VimpelCom CEO Confident Italian Merger Will Pass Muster With EUby
Faith in Italian deal comes a day after EU blocked U.K. Merger
EU will review each proposed tie-up on own merits, CEO says
VimpelCom Ltd. is confident that its 21.8 billion-euro ($24.9 billion) deal with CK Hutchison Holdings Ltd. to create Italy’s largest wireless provider by customers will secure European Union approval and be completed by the end of the year, Chief Executive Officer Jean-Yves Charlier said.
The European Commission opened an in-depth probe into the pact in March on concern it could increase prices and reduce choice for customers in Italy. European regulators are preparing to send the companies a statement of objections cataloging antitrust concerns, people familiar with the matter said last month.
"We remain absolutely confident in the completion of Italian transaction by year-end," Charlier said by phone. "We are working on the Plan A and we are robust in it," he said in response to the question of what he would do if the EU blocks the transaction.
Charlier’s comments come a day after the EU blocked Hutchison’s bid to create Britain’s biggest mobile carrier. Hutchison’s billionaire owner Li Ka-shing’s plan to buy Telefonica SA’s O2 unit in the U.K. became the first-ever mobile tie-up to be vetoed by the European Commission, after pledges to increase investment and freeze prices failed to offset antitrust concerns. Still, the situation in Italy is different and should pass muster with the EU, Charlier said.
"The EU reviews each proposed merger on its merits," Charlier said. "The question in Italy isn’t a reduction in the number of market players from four to three, it’s expanding the market from two main players -- Telecom Italia and Vodafone - to three. Our merger is set to create a third full-scale player in Italy.”
While being sent a statement of objections increases the risk that deals can be blocked, most big mobile phone industry tie-ups in recent years have faced such a filing. Companies can overcome potential antitrust issues by selling units or making agreements that aid smaller rivals. The Italian transaction, like the blocked deal in the U.K., would reduce the number of carrier in the country from four to three.
Charlier said that unlike in the U.K., in Italy there is excess spectrum available and no sharing of networks between the operators to the extent that it would create regulatory problems in the market.
Hutchison’s Italian deal would pass Vodafone Group Plc’s local unit and unseat Telecom Italia SpA as the biggest mobile phone carrier by customers. The venture would pool the assets of Hutchison’s 3 Italia and VimpelCom’s Wind Telecomunicazioni, creating a carrier with more than 31 million customers and 6.4 billion euros in 2014 sales.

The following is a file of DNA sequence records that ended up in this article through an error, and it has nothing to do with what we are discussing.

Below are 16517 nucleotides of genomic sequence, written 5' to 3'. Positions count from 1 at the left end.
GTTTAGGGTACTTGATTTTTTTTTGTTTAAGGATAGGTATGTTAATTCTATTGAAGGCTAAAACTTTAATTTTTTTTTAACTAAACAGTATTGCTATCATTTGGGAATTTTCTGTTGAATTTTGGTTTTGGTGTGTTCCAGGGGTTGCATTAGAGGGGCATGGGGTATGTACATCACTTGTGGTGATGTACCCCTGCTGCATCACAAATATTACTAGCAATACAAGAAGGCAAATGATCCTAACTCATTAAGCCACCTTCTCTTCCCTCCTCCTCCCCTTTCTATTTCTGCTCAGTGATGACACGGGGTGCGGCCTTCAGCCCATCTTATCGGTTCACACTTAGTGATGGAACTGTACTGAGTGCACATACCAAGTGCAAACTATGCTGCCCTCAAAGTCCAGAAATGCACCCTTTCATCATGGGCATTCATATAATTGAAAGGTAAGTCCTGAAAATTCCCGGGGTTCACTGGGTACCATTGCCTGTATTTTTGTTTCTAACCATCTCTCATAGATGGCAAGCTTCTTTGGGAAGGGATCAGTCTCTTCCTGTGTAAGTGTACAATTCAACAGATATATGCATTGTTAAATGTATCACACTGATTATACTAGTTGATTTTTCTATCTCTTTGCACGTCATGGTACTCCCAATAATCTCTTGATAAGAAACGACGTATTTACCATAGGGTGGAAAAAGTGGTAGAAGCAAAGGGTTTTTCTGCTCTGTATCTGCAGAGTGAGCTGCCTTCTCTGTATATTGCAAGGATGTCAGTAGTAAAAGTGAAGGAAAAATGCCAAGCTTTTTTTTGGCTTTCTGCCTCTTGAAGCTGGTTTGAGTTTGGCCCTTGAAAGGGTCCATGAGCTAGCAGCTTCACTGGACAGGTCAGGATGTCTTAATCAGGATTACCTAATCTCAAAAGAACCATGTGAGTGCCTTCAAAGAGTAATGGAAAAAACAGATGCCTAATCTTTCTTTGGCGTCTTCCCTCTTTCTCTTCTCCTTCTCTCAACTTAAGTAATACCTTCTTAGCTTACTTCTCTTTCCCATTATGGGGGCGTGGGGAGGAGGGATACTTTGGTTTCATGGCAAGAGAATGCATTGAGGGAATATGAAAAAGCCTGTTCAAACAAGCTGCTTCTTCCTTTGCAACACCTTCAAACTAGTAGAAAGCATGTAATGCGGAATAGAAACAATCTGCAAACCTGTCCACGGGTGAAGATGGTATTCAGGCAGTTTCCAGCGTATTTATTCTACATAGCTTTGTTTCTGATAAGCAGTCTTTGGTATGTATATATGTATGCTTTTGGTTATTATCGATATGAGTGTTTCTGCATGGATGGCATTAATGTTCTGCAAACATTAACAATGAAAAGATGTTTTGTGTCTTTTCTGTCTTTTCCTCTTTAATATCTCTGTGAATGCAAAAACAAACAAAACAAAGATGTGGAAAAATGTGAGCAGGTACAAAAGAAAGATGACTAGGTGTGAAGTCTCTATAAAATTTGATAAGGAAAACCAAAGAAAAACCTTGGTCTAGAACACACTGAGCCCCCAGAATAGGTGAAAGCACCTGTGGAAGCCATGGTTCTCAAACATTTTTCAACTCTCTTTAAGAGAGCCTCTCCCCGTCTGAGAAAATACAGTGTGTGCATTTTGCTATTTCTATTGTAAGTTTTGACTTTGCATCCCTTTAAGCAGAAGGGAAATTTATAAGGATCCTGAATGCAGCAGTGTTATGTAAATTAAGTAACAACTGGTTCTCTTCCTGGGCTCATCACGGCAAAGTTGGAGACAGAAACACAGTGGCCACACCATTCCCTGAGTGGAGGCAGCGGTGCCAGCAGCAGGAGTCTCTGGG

Vimpelcom, partly owned by billionaire Mikhail Fridman, reported first-quarter earnings that missed analysts’ estimates as costs grew faster than revenue in key markets including Russia.
Earnings before interest, taxes, depreciation and amortization fell 19 percent to $758 million, including one-time costs of $40 million, Amsterdam-based VimpelCom said Thursday in a statement. Eight analysts surveyed by Interfax had predicted $815 million on average. The underlying Ebitda margin narrowed to 39.5 percent of sales from 40.9 percent a year earlier.
Russia, VimpelCom’s largest market, and Kazakhstan led the decline in profitability as costs surged due to intensified competition and weakening in local currencies. Ebitda measured in local currencies fell 8 percent in Russia and 26 percent in Kazakhstan.
VimpelCom’s shares have lost 15 percent since the end of March, pressured by concern the EU may block its Italian deal. Also, Telenor ASA, the Nordic region’s largest phone company, has hired JPMorgan Chase & Co. to explore the sale of its 33 percent stake in VimpelCom, according to people with knowledge of the matter.
“We will be working with Telenor to help sell their stake at an appropriate point of time,” Charlier said in the interview. “Increasing free-float is one of our objectives.”
VimpelCom’s first-quarter sales fell 12 percent to $2.02 billion and rose 4 percent in local currencies, adjusted for disposals and acquisitions. The company confirmed its 2016 forecast for flat or low single-digit revenue growth in local currencies.